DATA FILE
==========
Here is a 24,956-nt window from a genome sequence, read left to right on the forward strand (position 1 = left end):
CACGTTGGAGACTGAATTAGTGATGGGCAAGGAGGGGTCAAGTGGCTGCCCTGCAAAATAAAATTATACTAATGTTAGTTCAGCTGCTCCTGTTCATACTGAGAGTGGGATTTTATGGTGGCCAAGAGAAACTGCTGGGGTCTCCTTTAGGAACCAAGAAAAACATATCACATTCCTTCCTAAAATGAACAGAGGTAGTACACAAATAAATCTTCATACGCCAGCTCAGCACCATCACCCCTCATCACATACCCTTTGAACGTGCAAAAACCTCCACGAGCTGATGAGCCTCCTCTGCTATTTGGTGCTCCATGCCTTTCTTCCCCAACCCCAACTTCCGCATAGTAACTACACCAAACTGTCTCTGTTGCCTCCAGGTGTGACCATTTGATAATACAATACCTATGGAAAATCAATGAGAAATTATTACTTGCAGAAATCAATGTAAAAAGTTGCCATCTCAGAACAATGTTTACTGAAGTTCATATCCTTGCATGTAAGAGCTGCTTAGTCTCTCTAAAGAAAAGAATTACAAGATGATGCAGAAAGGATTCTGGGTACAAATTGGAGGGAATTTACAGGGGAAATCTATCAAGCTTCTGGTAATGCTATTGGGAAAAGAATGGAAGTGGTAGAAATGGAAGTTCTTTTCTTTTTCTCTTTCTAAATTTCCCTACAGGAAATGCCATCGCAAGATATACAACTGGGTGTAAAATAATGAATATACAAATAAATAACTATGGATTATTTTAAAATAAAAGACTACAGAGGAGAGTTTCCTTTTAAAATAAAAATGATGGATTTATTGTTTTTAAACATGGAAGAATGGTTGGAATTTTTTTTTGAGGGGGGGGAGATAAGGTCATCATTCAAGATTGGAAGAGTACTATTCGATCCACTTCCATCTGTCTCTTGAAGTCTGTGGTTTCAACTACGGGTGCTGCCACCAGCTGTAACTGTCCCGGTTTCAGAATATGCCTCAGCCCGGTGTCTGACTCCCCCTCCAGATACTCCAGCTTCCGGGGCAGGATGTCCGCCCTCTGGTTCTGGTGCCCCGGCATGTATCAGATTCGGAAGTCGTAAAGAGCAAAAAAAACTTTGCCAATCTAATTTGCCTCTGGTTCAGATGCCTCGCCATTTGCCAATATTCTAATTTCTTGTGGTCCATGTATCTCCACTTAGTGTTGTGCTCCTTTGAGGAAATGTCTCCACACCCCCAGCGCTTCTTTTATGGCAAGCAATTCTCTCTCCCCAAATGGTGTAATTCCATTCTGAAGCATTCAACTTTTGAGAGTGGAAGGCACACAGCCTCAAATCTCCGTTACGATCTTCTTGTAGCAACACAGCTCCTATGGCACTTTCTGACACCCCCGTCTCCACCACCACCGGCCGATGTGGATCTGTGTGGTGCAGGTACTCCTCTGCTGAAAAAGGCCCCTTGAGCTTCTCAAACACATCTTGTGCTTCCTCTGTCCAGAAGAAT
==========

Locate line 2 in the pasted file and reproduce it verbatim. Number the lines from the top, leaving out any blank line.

CACGTTGGAGACTGAATTAGTGATGGGCAAGGAGGGGTCAAGTGGCTGCCCTGCAAAATAAAATTATACTAATGTTAGTTCAGCTGCTCCTGTTCATACTGAGAGTGGGATTTTATGGTGGCCAAGAGAAACTGCTGGGGTCTCCTTTAGGAACCAAGAAAAACATATCACATTCCTTCCTAAAATGAACAGAGGTAGTACACAAATAAATCTTCATACGCCAGCTCAGCACCATCACCCCTCATCACATACCCTTTGAACGTGCAAAAACCTCCACGAGCTGATGAGCCTCCTCTGCTATTTGGTGCTCCATGCCTTTCTTCCCCAACCCCAACTTCCGCATAGTAACTACACCAAACTGTCTCTGTTGCCTCCAGGTGTGACCATTTGATAATACAATACCTATGGAAAATCAATGAGAAATTATTACTTGCAGAAATCAATGTAAAAAGTTGCCATCTCAGAACAATGTTTACTGAAGTTCATATCCTTGCATGTAAGAGCTGCTTAGTCTCTCTAAAGAAAAGAATTACAAGATGATGCAGAAAGGATTCTGGGTACAAATTGGAGGGAATTTACAGGGGAAATCTATCAAGCTTCTGGTAATGCTATTGGGAAAAGAATGGAAGTGGTAGAAATGGAAGTTCTTTTCTTTTTCTCTTTCTAAATTTCCCTACAGGAAATGCCATCGCAAGATATACAACTGGGTGTAAAATAATGAATATACAAATAAATAACTATGGATTATTTTAAAATAAAAGACTACAGAGGAGAGTTTCCTTTTAAAATAAAAATGATGGATTTATTGTTTTTAAACATGGAAGAATGGTTGGAATTTTTTTTTGAGGGGGGGGAGATAAGGTCATCATTCAAGATTGGAAGAGTACTATTCGATCCACTTCCATCTGTCTCTTGAAGTCTGTGGTTTCAACTACGGGTGCTGCCACCAGCTGTAACTGTCCCGGTTTCAGAATATGCCTCAGCCCGGTGTCTGACTCCCCCTCCAGATACTCCAGCTTCCGGGGCAGGATGTCCGCCCTCTGGTTCTGGTGCCCCGGCATGTATCAGATTCGGAAGTCGTAAAGAGCAAAAAAAACTTTGCCAATCTAATTTGCCTCTGGTTCAGATGCCTCGCCATTTGCCAATATTCTAATTTCTTGTGGTCCATGTATCTCCACTTAGTGTTGTGCTCCTTTGAGGAAATGTCTCCACACCCCCAGCGCTTCTTTTATGGCAAGCAATTCTCTCTCCCCAAATGGTGTAATTCCATTCTGAAGCATTCAACTTTTGAGAGTGGAAGGCACACAGCCTCAAATCTCCGTTACGATCTTCTTGTAGCAACACAGCTCCTATGGCACTTTCTGACACCCCCGTCTCCACCACCACCGGCCGATGTGGATCTGTGTGGTGCAGGTACTCCTCTGCTGAAAAAGGCCCCTTGAGCTTCTCAAACACATCTTGTGCTTCCTCTGTCCAGAAGAAT